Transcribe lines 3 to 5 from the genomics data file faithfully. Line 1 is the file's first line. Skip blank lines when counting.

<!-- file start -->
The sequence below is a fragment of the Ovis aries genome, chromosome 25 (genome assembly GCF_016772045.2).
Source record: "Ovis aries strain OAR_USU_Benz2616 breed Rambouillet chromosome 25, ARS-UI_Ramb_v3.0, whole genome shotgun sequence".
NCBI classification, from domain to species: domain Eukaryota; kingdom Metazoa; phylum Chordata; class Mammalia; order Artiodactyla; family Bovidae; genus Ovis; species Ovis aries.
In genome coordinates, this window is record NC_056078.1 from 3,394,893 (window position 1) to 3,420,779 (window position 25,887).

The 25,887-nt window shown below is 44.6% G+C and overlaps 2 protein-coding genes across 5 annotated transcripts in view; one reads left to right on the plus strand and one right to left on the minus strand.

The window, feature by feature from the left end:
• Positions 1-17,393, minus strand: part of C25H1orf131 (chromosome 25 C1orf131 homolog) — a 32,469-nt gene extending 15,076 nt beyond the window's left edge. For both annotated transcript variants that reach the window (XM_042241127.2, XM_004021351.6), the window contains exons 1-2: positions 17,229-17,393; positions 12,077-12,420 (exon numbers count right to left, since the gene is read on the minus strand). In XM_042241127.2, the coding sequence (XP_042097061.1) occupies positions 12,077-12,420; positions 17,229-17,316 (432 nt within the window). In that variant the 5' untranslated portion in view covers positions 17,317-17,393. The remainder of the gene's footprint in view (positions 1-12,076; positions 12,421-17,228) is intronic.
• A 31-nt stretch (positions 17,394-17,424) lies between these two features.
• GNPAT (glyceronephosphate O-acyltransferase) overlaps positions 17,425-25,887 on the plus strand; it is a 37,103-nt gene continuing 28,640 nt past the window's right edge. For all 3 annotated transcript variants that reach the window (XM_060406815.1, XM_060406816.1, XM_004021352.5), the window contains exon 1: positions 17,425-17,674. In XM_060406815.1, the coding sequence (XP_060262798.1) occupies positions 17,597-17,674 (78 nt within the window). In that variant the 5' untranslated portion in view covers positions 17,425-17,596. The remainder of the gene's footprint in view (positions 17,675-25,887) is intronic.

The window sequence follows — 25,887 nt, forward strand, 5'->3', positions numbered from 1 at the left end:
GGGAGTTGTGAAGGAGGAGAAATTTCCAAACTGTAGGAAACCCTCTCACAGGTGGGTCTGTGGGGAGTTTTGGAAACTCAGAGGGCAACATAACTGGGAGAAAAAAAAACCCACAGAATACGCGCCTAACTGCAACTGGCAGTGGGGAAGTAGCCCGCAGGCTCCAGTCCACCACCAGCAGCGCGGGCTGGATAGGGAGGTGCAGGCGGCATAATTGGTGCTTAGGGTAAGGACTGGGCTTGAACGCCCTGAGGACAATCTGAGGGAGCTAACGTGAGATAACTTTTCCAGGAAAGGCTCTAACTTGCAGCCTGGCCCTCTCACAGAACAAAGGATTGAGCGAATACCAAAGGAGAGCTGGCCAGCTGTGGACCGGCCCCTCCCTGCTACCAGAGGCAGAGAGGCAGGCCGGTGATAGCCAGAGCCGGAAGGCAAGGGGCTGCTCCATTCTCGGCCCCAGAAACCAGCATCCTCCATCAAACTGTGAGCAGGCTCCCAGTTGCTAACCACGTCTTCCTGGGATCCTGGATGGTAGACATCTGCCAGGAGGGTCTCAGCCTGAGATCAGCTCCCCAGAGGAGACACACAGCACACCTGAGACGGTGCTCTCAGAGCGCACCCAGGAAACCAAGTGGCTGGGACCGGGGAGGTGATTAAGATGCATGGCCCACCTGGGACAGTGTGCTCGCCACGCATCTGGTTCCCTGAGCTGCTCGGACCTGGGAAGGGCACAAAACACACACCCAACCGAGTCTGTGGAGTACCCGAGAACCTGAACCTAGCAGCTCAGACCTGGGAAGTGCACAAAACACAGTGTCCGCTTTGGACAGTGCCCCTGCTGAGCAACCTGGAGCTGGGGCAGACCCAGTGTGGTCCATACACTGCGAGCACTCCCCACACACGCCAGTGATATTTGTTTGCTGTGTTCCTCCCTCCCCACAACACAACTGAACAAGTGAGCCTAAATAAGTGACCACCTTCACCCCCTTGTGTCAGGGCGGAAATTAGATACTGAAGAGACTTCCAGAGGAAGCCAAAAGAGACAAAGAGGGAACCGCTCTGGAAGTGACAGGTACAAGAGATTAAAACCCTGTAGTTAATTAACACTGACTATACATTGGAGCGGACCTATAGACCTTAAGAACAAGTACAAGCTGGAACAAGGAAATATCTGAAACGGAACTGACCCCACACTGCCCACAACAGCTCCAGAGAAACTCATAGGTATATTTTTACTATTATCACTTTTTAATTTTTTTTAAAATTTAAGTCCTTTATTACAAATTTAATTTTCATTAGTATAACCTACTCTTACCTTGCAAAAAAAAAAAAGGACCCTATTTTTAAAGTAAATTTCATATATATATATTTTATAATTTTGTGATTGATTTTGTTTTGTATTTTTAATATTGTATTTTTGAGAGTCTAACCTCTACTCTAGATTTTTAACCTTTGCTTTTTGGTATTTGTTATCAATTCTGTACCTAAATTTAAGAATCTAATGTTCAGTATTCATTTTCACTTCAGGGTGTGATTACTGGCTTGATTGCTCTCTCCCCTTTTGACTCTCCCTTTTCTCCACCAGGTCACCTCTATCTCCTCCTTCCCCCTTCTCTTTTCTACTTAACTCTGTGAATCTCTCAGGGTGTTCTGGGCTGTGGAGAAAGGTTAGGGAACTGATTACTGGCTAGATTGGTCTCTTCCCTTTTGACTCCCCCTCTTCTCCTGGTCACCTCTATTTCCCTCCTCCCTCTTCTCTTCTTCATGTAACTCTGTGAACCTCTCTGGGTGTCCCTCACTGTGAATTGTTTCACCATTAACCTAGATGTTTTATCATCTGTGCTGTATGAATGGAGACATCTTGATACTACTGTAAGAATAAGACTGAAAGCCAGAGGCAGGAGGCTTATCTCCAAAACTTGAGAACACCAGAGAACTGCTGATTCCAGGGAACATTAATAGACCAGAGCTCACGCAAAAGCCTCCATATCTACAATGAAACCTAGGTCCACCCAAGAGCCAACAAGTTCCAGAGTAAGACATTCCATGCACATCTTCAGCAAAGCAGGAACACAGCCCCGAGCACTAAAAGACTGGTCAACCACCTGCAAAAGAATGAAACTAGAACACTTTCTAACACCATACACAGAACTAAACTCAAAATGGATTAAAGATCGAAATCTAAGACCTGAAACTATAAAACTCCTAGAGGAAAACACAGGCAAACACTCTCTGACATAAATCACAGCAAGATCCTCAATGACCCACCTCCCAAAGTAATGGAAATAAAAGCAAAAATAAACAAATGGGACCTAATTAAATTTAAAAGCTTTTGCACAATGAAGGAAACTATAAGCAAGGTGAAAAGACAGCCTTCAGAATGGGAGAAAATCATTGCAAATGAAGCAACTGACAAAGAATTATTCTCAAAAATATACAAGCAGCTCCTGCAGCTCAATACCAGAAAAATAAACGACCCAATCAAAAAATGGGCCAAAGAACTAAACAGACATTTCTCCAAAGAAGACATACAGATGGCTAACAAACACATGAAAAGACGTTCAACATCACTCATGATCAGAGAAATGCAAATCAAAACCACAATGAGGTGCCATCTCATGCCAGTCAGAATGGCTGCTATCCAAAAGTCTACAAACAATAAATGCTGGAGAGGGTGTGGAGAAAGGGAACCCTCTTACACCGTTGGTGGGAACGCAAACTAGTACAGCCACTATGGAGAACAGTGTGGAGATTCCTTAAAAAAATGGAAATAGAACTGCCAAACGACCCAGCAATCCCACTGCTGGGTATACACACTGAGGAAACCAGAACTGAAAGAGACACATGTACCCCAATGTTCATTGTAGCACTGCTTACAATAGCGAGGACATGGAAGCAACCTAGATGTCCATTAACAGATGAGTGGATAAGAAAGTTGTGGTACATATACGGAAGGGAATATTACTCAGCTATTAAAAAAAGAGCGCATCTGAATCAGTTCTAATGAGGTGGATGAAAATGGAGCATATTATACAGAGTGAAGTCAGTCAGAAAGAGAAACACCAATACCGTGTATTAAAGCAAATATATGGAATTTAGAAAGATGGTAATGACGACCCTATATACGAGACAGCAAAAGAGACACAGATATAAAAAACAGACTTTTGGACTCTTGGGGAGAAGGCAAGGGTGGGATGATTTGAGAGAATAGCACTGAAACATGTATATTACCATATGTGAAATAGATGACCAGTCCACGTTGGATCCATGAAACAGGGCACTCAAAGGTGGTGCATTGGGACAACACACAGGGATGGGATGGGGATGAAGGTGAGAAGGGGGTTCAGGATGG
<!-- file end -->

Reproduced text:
NCBI classification, from domain to species: domain Eukaryota; kingdom Metazoa; phylum Chordata; class Mammalia; order Artiodactyla; family Bovidae; genus Ovis; species Ovis aries.
In genome coordinates, this window is record NC_056078.1 from 3,394,893 (window position 1) to 3,420,779 (window position 25,887).

The 25,887-nt window shown below is 44.6% G+C and overlaps 2 protein-coding genes across 5 annotated transcripts in view; one reads left to right on the plus strand and one right to left on the minus strand.